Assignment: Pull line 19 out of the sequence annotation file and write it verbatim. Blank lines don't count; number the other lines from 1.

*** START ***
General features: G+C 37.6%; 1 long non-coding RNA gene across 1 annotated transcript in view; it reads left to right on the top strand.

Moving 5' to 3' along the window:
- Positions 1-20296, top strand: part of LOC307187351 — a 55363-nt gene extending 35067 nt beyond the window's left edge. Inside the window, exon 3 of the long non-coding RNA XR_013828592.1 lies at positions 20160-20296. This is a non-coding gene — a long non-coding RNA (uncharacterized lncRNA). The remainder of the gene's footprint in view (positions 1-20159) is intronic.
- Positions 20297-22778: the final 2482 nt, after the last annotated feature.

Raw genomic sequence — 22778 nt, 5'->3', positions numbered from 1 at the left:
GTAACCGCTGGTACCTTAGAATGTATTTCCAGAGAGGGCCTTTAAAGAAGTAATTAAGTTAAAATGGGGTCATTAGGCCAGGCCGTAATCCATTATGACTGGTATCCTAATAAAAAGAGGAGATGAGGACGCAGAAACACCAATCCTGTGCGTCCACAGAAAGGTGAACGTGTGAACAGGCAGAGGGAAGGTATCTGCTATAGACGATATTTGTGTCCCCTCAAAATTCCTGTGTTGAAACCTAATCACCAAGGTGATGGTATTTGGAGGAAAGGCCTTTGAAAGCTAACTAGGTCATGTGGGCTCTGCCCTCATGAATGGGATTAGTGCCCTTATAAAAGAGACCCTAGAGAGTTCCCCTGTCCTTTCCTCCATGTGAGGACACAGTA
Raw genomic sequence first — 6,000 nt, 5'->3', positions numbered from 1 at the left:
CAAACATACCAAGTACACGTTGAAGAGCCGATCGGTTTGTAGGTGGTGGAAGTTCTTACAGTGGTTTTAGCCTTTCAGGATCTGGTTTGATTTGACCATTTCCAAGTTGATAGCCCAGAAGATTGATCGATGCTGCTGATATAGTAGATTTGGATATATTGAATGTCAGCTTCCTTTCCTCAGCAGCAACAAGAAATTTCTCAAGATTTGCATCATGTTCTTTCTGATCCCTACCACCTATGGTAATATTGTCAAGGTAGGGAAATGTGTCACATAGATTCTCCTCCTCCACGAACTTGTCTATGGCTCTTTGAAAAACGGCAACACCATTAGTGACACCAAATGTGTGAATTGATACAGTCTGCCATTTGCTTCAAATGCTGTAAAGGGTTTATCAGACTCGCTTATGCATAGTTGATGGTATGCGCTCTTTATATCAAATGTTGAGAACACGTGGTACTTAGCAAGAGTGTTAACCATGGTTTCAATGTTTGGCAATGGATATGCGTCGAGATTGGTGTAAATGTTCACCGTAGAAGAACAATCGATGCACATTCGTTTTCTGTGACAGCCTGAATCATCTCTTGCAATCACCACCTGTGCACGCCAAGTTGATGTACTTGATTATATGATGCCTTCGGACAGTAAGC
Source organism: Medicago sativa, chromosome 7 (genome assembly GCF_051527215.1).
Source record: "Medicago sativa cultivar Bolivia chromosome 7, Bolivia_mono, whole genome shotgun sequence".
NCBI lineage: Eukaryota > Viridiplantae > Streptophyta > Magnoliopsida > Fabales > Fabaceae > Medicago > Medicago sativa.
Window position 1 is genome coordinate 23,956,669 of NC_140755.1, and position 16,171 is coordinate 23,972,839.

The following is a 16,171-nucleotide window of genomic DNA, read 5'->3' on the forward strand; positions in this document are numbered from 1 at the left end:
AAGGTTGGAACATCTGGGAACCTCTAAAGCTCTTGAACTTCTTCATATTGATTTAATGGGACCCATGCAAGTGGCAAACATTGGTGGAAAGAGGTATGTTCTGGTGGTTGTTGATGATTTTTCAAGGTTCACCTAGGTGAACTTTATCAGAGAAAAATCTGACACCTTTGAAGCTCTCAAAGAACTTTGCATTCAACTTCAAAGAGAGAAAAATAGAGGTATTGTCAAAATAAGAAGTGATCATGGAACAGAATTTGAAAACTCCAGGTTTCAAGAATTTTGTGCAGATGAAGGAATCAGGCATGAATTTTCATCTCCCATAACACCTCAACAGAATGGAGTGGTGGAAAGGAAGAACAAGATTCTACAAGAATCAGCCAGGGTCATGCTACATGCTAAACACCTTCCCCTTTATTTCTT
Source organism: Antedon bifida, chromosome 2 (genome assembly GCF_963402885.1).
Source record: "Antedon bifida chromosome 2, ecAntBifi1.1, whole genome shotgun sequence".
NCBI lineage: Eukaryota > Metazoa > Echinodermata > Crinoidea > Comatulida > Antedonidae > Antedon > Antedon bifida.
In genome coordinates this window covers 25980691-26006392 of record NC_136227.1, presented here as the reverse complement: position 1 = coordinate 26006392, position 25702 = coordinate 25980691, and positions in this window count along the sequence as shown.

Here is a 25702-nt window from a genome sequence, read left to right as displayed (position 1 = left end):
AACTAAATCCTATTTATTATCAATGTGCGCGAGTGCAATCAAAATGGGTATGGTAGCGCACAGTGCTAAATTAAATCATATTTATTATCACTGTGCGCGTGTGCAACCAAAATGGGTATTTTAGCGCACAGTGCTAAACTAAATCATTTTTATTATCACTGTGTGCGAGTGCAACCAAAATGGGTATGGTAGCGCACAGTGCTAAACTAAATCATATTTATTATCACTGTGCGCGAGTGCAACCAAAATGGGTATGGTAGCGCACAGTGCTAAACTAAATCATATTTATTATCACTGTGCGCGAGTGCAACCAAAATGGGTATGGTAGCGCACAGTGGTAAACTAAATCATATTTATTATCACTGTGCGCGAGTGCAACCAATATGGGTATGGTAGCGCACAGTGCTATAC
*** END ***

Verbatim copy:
Here is a 25702-nt window from a genome sequence, read left to right as displayed (position 1 = left end):